In 2000, Cultural Cinema Exhibition gave me a clear sense about the kind of job I wanted to move towards and how to aim for it. I was always really keen to continue to work with young people, and the project I worked on during the course was to create a venue-based screening programme that would draw in a schools audience. This approach to exhibition looking for the links to education, in all its many forms remains a cornerstone of my current role.
I moved to Newcastle and started working as an usher at Tyneside Cinema. They had a strong education department there and I built up my skills by taking a pilot NVQ in cultural venue operations, and then revisted Cultural Cinema Exhibition.This really helped crystalise the directions we could head in for our education team and gave us ideas about new avenues to try. There are things I learned in that environment that I don’t think I would have understood otherwise. Kathy Loizou from the Showroom showed me how important it is to keep partners like teachers on side in an education programme. Let them eat cake, was her motto and a slice or three of Dundee cake is never far away when I’m trying to engage new partners.
The people you get to meet on the course prove to be very helpful. At most venues, you can be quite isolated and the risks of trying new things can be high given the restricted budgets. Having met a big group of contemporaries,you know you always have people you can quickly ask about opportunities or ideas; they can be a sounding board and a support group. You might not use them day to day, but they can be invaluable.
Mike Tait is Cinema Youth Development Officer at Dundee Contemporary Arts and is festival producer for Discovery Film Festival, Scotland’s International Film Festival for Young Audiences. He attended Cultural Cinema Exhibition twice, in 2000 and 2010.
Michael Pierce – Cinema Nation
At the time, I was working as apart-time projectionist at the Phoenix Cinema in East Finchley. I really enjoyed the job, working with 35mm projection and supporting the tech for special events, and alongside that work, I’d also started volunteering at film festival’s in London to build work experience. However, I was really keen to organise my own projects, working with audiences directly and getting out of the projection room! I also was considering cinema exhibition as my career, so I wanted to get more awareness of the field and connect with like-minded people.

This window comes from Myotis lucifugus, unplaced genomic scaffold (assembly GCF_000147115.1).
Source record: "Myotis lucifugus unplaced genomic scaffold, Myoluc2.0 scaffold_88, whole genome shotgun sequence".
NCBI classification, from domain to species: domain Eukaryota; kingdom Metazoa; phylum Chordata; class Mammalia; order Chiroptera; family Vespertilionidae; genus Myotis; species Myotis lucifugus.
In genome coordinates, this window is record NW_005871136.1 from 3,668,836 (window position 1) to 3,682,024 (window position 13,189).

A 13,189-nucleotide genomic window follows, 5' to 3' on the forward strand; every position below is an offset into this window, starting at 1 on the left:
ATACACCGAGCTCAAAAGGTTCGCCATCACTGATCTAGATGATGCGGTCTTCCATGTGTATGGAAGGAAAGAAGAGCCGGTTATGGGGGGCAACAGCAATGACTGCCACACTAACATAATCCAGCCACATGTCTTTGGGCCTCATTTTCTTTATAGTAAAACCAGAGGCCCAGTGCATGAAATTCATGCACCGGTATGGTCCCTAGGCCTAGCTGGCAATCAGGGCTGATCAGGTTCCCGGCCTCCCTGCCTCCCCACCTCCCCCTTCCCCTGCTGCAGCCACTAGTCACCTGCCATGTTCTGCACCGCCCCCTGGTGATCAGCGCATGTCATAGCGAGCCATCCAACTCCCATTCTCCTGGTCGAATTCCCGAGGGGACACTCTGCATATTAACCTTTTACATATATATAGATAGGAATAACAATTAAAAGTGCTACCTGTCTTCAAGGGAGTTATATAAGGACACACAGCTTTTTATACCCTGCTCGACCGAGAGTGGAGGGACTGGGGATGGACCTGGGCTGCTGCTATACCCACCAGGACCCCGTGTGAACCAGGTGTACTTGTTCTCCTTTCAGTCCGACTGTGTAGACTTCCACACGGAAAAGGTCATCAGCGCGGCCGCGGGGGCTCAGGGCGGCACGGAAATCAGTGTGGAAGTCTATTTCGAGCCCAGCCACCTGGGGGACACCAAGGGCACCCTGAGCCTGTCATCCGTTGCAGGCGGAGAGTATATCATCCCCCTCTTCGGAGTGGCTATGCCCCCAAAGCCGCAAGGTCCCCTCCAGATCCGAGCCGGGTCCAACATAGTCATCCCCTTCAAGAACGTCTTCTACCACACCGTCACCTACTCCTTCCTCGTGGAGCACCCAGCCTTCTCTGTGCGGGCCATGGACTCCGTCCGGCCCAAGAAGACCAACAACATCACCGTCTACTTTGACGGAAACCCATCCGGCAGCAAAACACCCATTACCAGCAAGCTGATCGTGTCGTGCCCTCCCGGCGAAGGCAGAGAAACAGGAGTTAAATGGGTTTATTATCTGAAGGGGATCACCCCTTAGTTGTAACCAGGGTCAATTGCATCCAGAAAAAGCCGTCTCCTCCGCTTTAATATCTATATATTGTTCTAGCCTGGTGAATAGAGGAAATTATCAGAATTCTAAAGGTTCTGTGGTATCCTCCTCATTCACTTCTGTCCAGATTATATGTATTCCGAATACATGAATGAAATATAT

As I wasn’t a senior member of staff at the Phoenix, I wasn’t sure I would get on the course. It was also certainly the biggest investment Id made in my career since university. But I knew from people I met at film festivals who’d done it in previous years that it made a big difference to them, helping them attain jobs at the London Film Festival and Curzon Cinemas. So when I received the letter saying that my application to the course was successful, I felt my career choice had been validated and it gave me a lot of encouragement to take pride in what I was doing.
The course itself was fantastic and packed full of great information. I met lots of interesting people, like-minded in their decision to either get into film programming, or improve their own festivals or cinemas. I seized the opportunity and tended to ask a lot of questions of the speakers and I still have my pad full of notes! It really opened my mind to the range of cinema exhibition out there, and also focused me on audience engagement. It certainly also boosted my confidence as I made new contacts, as well as life-long friends, which was an unexpected but important consequence of the course.
After the course, I had a much stronger sense of my own abilities and was keen to put them into practice. I started planning an event at the Phoenix celebrating silent filmmaking pioneer R.W. Paul, whose studios were in nearby Muswell Hill.It tied into a BFI DVD release of his work, and the event had Professor Ian Christie lecture in between Paul’s short films, accompanied by word-class silent pianist Stephen Horne, who also happened to be local to the cinema. The course helped me negotiate rights and formats with the BFI, create a budget,design custom posters and strategise local promotions, with over 100 people attending on the day.